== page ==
females speak

#1

A black girl in Glasgow (Scotland) wrote the following about the dilemma of her existence. She struggles to find that “black man” who will support her, rather than misuse her, and yet, not finding this, she wonders about pairing up with Tarzan, even at the expense of being exploited:

Lol maybe I will…I like to write! Might be a feminist approach maybe you can help me… Once a sensible black woman enters the world of relationships and doesn’t want a dead beat baby daddy or trap star she is seen as being stush, so majority of black men look down on her etc and if they want her its for a link…if she dates a white man she is seen as being a sell out cos she achieving something and don’t wanna date black men no more, but then white men just wanna use her cause its a fantasy thing [about] booty and titties.. That’s my issue right now but its not cause I’m self sufficient but that’s my modern day personified dilemma kind of

#2

Another girl wrote this piece and sent it to me. Much later, she revealed that it was her “suicide” note. At the moment, she is still alive, but maybe, on the inside, she is dead already:

Death presented herself in a purple gown, gold and silver embroidery on the sleeves pretty as picture. Flowers decorated her hair, her long fingers caressed my face wiping away my tears before they rolled down my cheeks. She whispered ‘i’m here’ as I resumed [a] fetal position like the day I was born. Her voice was sweet n comforting, I pulled the trigger, death held me like how my mother held me the day I was born. She looked into my eyes and smiled knowing I had arrived safetly – I was at peace now. I blinked, death, whos face had now become grey n eyes black dropped me down, her fingers that once looked like they could play on the piano a perfect melody to my life were now bloodstained. As my life flashed i realised just like my life [that] i was tricked, lied to once again. It was too late i could escape life but not death.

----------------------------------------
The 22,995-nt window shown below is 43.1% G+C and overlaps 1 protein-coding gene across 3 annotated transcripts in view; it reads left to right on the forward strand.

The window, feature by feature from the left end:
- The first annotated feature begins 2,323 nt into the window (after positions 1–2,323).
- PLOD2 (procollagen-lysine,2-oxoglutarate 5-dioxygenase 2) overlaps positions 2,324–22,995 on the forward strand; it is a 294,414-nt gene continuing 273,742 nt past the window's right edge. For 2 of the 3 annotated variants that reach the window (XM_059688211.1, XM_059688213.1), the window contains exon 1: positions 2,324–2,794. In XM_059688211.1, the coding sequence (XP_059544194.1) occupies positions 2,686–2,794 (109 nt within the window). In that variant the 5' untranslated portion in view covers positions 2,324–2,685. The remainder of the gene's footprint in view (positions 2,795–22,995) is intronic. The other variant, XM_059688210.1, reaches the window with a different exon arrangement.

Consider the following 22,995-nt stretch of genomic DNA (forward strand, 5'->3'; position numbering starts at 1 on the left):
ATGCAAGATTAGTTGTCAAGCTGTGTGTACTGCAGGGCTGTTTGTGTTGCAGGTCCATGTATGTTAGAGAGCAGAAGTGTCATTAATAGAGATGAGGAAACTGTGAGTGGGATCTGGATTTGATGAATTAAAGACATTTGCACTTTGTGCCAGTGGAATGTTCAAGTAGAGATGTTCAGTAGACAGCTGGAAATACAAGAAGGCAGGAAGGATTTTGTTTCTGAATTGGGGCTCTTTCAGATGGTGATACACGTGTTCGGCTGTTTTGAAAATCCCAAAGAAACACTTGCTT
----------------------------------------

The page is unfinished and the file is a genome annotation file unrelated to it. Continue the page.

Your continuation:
About omalone1

I live I die I write
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2 Responses to females speak

  1. Onitaset says:

    The unspoken stream running through both speakers is the unspoken stream going through most of us: Despite the hype, our quality of life is low.

    For African people, improving community is the solution. Please point these women to this post of mine:

    http://africanbloodsiblings.wordpress.com/2012/07/03/see-the-hope-for-africa-in-surinames-bizarre-food/

    Harriet Tubman had said:

    “I grew up like a neglected weed, ignorant of liberty, having no experience of it. Now that I’ve been free, I know what a dreadful condition slavery is.”

    Her condition during enslavement is our normal condition: We’re unaware of the better. The post I put out is a solution to that affliction.

    Thanks for sharing Brother,

    • omalone1 says:

      excellent reference, and yet, I would challenge you to add to this list of prominent/distinguished females:

      Sojourner Truth
      Mary Terrell
      Mary Bethune
      Mariam Anderson
      Ida Wells
      Frances Harper (abolitionist)
      Cathy Williams (buffalo soldier)
      Maria Stewart (orator)
      Julia Cooper

      apart from the following, list, can you add to these modern scholars
      Marimba Ani
      bel Hooks
      Frances Welsing
      Angela Davis
      Amy Garvey

      for more figures, check
      http://blackhistorypages.net/contents.php

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